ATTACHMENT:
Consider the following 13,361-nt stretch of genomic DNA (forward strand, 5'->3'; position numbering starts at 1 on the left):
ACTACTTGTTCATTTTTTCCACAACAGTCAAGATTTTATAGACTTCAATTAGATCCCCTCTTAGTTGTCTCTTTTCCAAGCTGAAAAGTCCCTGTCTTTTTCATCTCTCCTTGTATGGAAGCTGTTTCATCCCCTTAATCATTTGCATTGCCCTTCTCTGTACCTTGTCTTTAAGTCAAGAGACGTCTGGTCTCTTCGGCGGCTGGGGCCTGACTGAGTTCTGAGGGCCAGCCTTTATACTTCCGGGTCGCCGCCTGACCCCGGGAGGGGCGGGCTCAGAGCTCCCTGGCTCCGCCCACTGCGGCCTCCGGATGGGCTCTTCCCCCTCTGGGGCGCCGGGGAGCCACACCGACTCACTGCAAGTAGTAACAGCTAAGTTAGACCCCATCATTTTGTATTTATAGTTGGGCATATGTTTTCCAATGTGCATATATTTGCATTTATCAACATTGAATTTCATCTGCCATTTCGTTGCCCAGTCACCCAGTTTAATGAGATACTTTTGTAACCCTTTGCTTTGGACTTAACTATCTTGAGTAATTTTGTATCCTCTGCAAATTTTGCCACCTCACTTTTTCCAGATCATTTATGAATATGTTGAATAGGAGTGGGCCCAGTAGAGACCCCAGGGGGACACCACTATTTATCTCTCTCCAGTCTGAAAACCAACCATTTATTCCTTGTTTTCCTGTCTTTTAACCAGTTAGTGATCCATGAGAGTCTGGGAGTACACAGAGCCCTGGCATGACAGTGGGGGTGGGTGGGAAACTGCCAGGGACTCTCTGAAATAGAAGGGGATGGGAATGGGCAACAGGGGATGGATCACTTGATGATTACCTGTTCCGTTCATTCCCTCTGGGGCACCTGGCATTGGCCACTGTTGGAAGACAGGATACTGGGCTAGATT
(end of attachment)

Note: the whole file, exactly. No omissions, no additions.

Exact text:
Consider the following 13,361-nt stretch of genomic DNA (forward strand, 5'->3'; position numbering starts at 1 on the left):
ACTACTTGTTCATTTTTTCCACAACAGTCAAGATTTTATAGACTTCAATTAGATCCCCTCTTAGTTGTCTCTTTTCCAAGCTGAAAAGTCCCTGTCTTTTTCATCTCTCCTTGTATGGAAGCTGTTTCATCCCCTTAATCATTTGCATTGCCCTTCTCTGTACCTTGTCTTTAAGTCAAGAGACGTCTGGTCTCTTCGGCGGCTGGGGCCTGACTGAGTTCTGAGGGCCAGCCTTTATACTTCCGGGTCGCCGCCTGACCCCGGGAGGGGCGGGCTCAGAGCTCCCTGGCTCCGCCCACTGCGGCCTCCGGATGGGCTCTTCCCCCTCTGGGGCGCCGGGGAGCCACACCGACTCACTGCAAGTAGTAACAGCTAAGTTAGACCCCATCATTTTGTATTTATAGTTGGGCATATGTTTTCCAATGTGCATATATTTGCATTTATCAACATTGAATTTCATCTGCCATTTCGTTGCCCAGTCACCCAGTTTAATGAGATACTTTTGTAACCCTTTGCTTTGGACTTAACTATCTTGAGTAATTTTGTATCCTCTGCAAATTTTGCCACCTCACTTTTTCCAGATCATTTATGAATATGTTGAATAGGAGTGGGCCCAGTAGAGACCCCAGGGGGACACCACTATTTATCTCTCTCCAGTCTGAAAACCAACCATTTATTCCTTGTTTTCCTGTCTTTTAACCAGTTAGTGATCCATGAGAGTCTGGGAGTACACAGAGCCCTGGCATGACAGTGGGGGTGGGTGGGAAACTGCCAGGGACTCTCTGAAATAGAAGGGGATGGGAATGGGCAACAGGGGATGGATCACTTGATGATTACCTGTTCCGTTCATTCCCTCTGGGGCACCTGGCATTGGCCACTGTTGGAAGACAGGATACTGGGCTAGATT